Valerian‘s First Reviews Are All Over The Place

Valerian and the City of a Thousand Planets has divided critics in a way quite similar to The Fifth Element.

STX Entertainment

What are Americans to make of Valerian and the City of a Thousand Planets? It’s reportedly the most expensive European movie ever made, and based on a comic book series that is extremely popular in certain Euro countries, but virtually unheard of on our shores. Yes, our fashion set is more than familiar with star Cara Delevingne and everyone knows Rihanna (who has a small but very interesting role as a shape-shifting exotic dancer), but the flick stands out in a summer filled with so many sequels from so many familiar franchises. Perhaps American’s most familiar reference point is The Fifth Element, the campy yet supremely stylish sci-fi hit Valerian‘s director Luc Besson made twenty years ago. It was ravaged by critics at the time, but has since grown into a cult favorite and fans have been hoping that Valerian may be something of a spiritual sequel.

Well, the first reviews are in ahead of the film’s debut on July 21st, and yes, it seems to be as campy and supremely stylish as The Fifth Element. Also like The Fifth Element, it has critics sharply divided with some critics heralding its mind blowing visuals, while others decrying it as one of the hottest cinematic messes of the year. In any event, critics sure do seem to be having a fun time writing up the film.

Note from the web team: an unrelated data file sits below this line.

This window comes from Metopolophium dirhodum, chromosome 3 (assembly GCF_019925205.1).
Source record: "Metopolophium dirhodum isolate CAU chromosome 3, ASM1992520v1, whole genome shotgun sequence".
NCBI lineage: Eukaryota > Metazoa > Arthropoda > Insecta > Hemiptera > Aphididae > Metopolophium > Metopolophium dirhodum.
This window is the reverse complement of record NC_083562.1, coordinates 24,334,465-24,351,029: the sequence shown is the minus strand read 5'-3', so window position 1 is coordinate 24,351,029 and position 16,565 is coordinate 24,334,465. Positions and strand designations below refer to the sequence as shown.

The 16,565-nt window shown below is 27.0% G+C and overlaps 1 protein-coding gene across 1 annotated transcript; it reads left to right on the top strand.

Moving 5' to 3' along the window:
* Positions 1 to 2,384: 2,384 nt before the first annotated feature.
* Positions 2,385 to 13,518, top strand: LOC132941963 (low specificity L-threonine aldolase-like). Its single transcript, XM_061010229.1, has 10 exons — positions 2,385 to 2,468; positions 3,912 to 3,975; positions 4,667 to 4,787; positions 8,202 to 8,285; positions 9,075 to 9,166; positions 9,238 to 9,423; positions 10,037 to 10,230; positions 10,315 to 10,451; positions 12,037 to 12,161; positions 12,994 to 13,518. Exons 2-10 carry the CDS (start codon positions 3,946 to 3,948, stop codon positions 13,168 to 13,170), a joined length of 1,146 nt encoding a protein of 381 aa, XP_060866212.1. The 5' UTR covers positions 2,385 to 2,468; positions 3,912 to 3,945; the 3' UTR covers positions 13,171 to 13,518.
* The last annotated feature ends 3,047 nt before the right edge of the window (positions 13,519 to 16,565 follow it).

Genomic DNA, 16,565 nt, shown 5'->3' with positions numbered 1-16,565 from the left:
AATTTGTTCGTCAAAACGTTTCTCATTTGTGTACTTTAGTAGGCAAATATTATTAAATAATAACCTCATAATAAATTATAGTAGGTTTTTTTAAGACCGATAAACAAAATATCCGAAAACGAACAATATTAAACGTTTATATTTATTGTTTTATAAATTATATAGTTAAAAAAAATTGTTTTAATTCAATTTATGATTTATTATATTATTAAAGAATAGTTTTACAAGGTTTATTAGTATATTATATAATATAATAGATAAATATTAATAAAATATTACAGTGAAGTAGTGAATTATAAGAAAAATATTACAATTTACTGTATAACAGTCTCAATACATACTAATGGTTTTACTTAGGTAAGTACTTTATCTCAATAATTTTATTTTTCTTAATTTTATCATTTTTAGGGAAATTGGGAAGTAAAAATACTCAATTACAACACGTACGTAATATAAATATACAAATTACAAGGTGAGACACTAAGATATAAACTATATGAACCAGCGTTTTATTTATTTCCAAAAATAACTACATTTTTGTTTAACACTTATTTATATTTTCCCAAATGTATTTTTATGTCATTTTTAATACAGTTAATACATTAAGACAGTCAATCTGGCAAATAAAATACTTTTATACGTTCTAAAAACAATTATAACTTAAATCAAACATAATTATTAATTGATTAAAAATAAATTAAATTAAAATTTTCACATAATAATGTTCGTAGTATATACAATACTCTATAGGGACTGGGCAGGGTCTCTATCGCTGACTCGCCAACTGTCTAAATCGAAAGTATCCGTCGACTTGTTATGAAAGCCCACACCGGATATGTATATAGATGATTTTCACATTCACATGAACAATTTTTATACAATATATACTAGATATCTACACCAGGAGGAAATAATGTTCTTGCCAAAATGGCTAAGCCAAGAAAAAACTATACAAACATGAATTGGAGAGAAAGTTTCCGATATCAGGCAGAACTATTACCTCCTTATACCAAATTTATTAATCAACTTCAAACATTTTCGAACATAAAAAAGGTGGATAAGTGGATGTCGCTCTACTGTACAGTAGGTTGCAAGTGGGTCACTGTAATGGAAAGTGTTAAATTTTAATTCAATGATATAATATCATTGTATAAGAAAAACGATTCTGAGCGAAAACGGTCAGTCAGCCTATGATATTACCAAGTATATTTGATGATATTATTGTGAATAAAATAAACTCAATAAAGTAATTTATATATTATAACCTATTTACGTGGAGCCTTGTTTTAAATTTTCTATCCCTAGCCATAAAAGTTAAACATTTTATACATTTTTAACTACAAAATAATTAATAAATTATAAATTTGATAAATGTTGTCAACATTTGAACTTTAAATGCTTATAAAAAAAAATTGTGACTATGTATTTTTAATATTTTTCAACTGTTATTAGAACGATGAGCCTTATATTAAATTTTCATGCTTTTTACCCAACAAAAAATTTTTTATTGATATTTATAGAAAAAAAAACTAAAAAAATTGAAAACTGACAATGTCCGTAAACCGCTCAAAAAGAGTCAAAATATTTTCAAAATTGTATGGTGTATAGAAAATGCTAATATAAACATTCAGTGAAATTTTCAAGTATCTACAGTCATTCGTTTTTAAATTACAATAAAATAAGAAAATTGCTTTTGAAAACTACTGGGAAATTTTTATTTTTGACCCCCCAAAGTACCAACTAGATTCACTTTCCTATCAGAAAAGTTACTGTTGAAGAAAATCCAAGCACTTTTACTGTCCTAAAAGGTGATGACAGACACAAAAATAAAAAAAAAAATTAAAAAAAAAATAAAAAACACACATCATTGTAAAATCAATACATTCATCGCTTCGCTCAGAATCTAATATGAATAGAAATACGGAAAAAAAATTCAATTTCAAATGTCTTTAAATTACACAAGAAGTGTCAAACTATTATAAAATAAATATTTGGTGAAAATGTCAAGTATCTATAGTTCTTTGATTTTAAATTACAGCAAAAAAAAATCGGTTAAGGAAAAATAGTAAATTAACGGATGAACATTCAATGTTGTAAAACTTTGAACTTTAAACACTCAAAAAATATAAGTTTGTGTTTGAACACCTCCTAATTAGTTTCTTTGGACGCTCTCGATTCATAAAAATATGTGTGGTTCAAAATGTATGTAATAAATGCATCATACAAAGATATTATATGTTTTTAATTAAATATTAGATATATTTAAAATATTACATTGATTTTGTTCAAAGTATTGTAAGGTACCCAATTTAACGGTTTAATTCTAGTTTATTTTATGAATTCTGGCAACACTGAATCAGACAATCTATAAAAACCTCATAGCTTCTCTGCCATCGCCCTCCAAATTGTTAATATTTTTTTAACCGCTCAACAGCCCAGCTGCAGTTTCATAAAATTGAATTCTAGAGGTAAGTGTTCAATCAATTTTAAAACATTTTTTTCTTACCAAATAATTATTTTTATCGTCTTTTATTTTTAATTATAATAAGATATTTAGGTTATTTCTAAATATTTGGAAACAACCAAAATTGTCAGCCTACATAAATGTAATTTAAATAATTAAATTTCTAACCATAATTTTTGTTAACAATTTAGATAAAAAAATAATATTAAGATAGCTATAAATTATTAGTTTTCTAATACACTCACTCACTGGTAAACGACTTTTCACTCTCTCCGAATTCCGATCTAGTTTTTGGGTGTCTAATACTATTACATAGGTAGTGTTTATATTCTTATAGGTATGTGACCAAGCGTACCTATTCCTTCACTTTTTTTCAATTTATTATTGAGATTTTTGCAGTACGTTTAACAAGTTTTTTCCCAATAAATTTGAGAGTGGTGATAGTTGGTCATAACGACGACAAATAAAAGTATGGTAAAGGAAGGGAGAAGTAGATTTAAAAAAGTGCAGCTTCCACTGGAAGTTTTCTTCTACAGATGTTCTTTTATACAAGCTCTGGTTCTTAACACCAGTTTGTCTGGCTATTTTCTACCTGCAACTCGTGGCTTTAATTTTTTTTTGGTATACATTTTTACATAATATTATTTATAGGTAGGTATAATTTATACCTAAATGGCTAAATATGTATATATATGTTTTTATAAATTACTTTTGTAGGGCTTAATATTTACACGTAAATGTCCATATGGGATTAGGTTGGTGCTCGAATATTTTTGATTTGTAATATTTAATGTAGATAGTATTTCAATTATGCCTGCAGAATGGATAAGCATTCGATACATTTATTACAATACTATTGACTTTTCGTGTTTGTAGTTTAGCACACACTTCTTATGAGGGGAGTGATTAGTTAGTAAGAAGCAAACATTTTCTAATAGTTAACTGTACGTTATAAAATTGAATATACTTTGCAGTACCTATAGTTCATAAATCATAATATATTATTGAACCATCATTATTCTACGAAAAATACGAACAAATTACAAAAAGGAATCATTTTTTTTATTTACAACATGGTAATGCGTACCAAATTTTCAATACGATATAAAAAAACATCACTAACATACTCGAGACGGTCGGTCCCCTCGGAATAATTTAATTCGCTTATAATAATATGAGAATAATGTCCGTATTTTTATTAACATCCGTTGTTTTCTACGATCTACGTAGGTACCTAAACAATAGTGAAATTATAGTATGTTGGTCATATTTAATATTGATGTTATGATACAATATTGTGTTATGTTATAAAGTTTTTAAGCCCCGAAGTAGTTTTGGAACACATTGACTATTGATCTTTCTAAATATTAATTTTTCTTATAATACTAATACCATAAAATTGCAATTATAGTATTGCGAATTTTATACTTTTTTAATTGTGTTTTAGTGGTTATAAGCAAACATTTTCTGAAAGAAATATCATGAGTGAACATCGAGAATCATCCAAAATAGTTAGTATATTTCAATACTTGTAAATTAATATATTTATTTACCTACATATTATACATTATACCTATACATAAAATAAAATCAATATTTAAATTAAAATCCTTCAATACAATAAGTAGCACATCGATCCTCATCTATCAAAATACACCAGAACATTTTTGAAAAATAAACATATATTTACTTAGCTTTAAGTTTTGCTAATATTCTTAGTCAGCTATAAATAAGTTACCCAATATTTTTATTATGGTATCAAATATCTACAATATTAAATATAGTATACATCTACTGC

The basic takeaway is that the film is stunningly gorgeous, and packed with imaginative depictions of futuristic cityscape and alien life. If nothing else, the film certainly doesn’t look like anything else. The first thirty minutes, centered mostly on a chase scene, are enthralling if not classic. The other standout scene: Rihanna’s cabaret number (which might be this film’s answer to The Fifth Element‘s space opera scene). Though, even the most positive reviews aren’t quite sold on the plot and dialogue, and maybe it’s telling that Delevingne is getting better reviews than the titular star Dane DeHaan. Though, don’t take our word for it: here’s some of the main takeaways from the first batch of reviews.

The First Act is Really, Really Great

“The first 25 minutes of this movie should be mounted as an installation at the Louvre and played on an infinite loop. Only then can our planet know peace.” —Indiewire

“The good part: that first half hour. The film opens with a breathtaking montage scored to the slow build of David Bowie’s “Space Oddity.'” —Entertainment Weekly

“This extended curtain raiser is a dynamite piece of action filmmaking.” —Forbes

The Visuals are Stunning and Rich if not Completely Mind Warping:

Valerian is at times so mind-meltingly beautiful and strange that I’m still not sure I didn’t just dream it all.” —Village Voice

“Imagine if someone projected an entire decade’s worth of sci-fi space epics on the same screen, at the same time. Imagine you were in the audience for that event. Now imagine, for some insane reason, you decided to pre-game for the experience by eating an entire bag full of mushrooms that had been garnished with a fine layer of France’s best crystal meth. That, more or less, is what it feels like to watch Luc Besson’s delirious Valerian and the City of a Thousand Planets.” —Indiewire